The hairs on your arm will stand up
At the terror in each sip and in each sup
Will you partake of that last offered cup
Or disappear into the potter’s ground
When the man comes around
Johnny Cash, When the Man Comes Around
These verses from Matthew’s gospel form the basis for a theological concept called the ‘rapture’. This belief hasn’t been a mainstream Christian concept for very long, with the earliest reference to it coming from a Jesuit Priest in 1590 (426 years ago). It only became more prominent through the work of Joseph Darby in the 1830’s (186 years ago) and then the Scofield Reference Bible (1909). Finally, most of us know about it through more modern authors such as Tim LeHaye and Jerry Jenkins (21 years ago) who wrote the books in the Left Behind series.
Although popular, it is hard to find any solid biblical evidence for the ‘rapture’ with only a couple of verses being used to justify it. It is in verses 40 and 41 that the term left behind comes from (in reference to one being taken and one being left) and forms part of the basis for rapture theology. The problem with this though is that it completely mis-interprets the passage and the verses. It may sound insignificant, but it can greatly effect how we live as Christians in the here and now because of a mis-interpretation of what is going to happened at the end.
Left Behind and Loving It
The rapture is the belief that Christians will be taken from the earth and everyone else will get left behind. People see Jesus telling us in v40-41 that on the day the Son of Man comes one will be taken and one will be left. Those who are righteous will be in heaven and the unrighteous left on earth to suffer the consequences. It’s a good scare story but it’s not what the verses actually say, it is not what this passage is about.
If we look at the preceding verses in this section we are pointed to the story of Noah. Jesus uses the story to emphasise the need to be prepared (more on this in a little while) but it helps us in unraveling the mis-interpretation of the ‘left behind’ verses. Noah and his family got on the boat and remained on earth while those who were unprepared were washed away by the flood.
The verses that follow also helps give us some insight in how verses 40 and 41 should be read. Jesus tells us that if a home owner knows when a thief is going to come they would stay awake so they could stop them from stealing things. They will be awake to stop their belongings from being taken.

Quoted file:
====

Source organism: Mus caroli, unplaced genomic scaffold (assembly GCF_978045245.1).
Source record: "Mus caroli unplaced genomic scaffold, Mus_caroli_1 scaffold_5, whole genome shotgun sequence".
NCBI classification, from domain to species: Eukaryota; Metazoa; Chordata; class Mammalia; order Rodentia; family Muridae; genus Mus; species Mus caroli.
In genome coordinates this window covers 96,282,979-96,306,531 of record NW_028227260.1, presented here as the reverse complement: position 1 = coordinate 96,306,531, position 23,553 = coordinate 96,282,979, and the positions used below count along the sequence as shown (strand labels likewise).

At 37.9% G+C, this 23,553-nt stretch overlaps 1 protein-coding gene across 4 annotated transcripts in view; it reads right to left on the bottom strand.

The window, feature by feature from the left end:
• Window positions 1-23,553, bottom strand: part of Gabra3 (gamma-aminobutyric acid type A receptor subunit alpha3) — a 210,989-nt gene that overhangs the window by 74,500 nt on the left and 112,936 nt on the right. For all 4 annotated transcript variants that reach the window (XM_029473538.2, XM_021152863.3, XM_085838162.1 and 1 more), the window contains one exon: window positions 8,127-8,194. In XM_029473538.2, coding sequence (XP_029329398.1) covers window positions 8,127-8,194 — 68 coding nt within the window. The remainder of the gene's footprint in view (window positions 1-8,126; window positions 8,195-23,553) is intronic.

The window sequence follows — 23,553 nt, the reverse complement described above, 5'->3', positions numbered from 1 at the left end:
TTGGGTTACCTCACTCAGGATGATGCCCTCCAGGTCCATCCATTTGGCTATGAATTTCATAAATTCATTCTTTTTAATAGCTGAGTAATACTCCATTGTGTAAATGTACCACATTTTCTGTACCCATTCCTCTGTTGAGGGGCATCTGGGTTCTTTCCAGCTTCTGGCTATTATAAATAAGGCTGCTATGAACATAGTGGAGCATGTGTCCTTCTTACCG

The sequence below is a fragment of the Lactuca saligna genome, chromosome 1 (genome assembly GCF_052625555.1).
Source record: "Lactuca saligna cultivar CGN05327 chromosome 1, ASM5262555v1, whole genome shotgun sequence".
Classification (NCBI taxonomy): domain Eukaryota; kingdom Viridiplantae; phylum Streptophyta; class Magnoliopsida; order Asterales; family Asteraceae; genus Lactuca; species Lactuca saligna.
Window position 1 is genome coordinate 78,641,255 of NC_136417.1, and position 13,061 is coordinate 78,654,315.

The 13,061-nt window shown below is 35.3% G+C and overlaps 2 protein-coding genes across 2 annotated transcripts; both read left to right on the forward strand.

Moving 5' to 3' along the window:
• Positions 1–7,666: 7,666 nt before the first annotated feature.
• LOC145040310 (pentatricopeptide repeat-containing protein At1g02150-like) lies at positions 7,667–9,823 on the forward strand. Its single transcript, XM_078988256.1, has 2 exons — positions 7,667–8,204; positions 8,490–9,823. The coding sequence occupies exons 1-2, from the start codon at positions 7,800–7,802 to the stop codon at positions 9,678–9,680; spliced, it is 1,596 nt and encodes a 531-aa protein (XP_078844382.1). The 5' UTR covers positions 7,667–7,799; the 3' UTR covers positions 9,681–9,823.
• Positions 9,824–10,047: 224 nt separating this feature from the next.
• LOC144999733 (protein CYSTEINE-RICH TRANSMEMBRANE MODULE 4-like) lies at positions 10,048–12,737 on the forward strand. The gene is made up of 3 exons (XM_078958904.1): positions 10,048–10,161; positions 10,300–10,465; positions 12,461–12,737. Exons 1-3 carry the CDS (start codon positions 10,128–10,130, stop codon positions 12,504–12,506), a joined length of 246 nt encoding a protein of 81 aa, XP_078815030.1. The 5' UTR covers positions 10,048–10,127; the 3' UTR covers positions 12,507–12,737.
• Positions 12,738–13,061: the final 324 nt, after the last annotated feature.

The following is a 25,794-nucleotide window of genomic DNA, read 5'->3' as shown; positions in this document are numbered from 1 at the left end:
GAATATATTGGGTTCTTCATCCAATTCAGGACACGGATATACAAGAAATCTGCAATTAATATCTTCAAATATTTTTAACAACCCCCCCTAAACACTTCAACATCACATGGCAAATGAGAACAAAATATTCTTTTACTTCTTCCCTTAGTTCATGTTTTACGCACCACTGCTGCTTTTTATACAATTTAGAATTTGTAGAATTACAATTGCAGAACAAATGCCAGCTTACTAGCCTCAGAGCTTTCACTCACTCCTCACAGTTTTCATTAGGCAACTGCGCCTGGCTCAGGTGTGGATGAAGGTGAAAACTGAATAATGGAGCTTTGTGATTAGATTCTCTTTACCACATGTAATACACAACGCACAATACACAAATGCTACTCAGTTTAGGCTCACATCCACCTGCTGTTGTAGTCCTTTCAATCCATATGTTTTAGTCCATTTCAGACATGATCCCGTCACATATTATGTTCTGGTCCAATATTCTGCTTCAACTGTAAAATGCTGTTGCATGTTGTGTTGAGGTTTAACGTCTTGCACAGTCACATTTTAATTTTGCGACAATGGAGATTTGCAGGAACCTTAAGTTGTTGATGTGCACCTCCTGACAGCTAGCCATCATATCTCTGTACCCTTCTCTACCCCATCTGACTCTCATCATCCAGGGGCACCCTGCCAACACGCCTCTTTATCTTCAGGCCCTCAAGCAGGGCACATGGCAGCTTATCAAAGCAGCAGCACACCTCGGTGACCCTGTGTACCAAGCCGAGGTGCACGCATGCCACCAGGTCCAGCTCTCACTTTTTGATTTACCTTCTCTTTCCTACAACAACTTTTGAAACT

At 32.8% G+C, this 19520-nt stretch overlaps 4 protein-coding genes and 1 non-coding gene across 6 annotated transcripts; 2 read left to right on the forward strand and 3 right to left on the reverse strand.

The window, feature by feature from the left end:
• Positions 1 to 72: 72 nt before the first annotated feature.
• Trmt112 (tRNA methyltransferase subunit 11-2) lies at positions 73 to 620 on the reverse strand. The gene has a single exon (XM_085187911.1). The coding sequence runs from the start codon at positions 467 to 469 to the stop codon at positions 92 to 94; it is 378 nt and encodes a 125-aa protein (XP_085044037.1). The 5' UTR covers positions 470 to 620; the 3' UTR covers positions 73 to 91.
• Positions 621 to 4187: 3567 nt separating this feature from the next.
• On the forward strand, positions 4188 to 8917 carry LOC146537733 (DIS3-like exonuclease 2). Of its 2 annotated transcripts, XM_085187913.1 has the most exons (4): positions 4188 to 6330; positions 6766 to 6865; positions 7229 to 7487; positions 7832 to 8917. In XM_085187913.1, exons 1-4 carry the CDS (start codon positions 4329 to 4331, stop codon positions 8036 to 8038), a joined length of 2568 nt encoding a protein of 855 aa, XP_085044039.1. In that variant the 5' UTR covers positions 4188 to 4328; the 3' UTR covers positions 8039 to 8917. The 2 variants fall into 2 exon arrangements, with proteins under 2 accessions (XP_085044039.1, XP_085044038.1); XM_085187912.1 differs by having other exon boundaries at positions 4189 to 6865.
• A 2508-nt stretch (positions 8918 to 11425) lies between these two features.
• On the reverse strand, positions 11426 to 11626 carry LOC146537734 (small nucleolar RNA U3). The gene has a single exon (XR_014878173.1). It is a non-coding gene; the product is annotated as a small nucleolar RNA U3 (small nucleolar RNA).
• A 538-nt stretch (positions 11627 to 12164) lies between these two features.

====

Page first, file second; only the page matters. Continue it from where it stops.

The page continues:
Finally, the Greek words used by Matthew here for ‘taken’ is paralambanó which means to take, but has a sense of force attached to it and is used about those being taken to prison. The Greek word for ‘left’ is aphiémi which can be translated as forgive, particularly when the word is used in relation to sin (Matthew 6:12).
- Noah and his family were prepared and were left behind and the unprepared were taken.
- If the home owner had been prepared his possessions would have been left behind and not taken by the thief.
- The ones taken are led off as prisoners and those left behind are forgiven.
I know which group I want to be in.
To the Point
The problem with these verses being hijacked by rapture theology is that it detracts from what Jesus is actually saying. Jesus’ opening words in v36 is that no one other than God himself knows when the Son of Man will return. This is a very clear cut statement and really should put to a stop to the continuous predictions of when the ‘end’ will be. We don’t know and never will because it will come without warning.
Jesus uses the story of Noah to spell out this unexpected event by telling those listening the return will be like that day. People will be eating and drinking and getting married, all normal things to do when life seems to be going well, but then the flood hit with no warning. This is The point of the story, no one saw the flood coming (apart from Noah).
The unexpected nature of the flood is then expounded upon in v40-41 by Jesus. People will be going about their daily routine when it happens, grinding at the mill or out in the field. Normal people doing normal jobs on a normal day and then it happens, out of the blue, with no warning.
Jesus now shifts the emphasis from the unexpected nature of the event to what his followers should do in light of this information. His exact words are ‘to keep watch’ like a person who knows they will be robbed would. It is this call that is vital for us to hear today, to be ready for what might happen at any moment.
We may want to ask, what does being ready look like? What should we do to be prepared now. The answer can be found throughout scripture and especially in some of the parables that follow, particularly the sheep and the goats. For us at the being of advent the message is that as we approach Christmas and the celebration of Jesus’ birth we need to be doing the things we are called to do.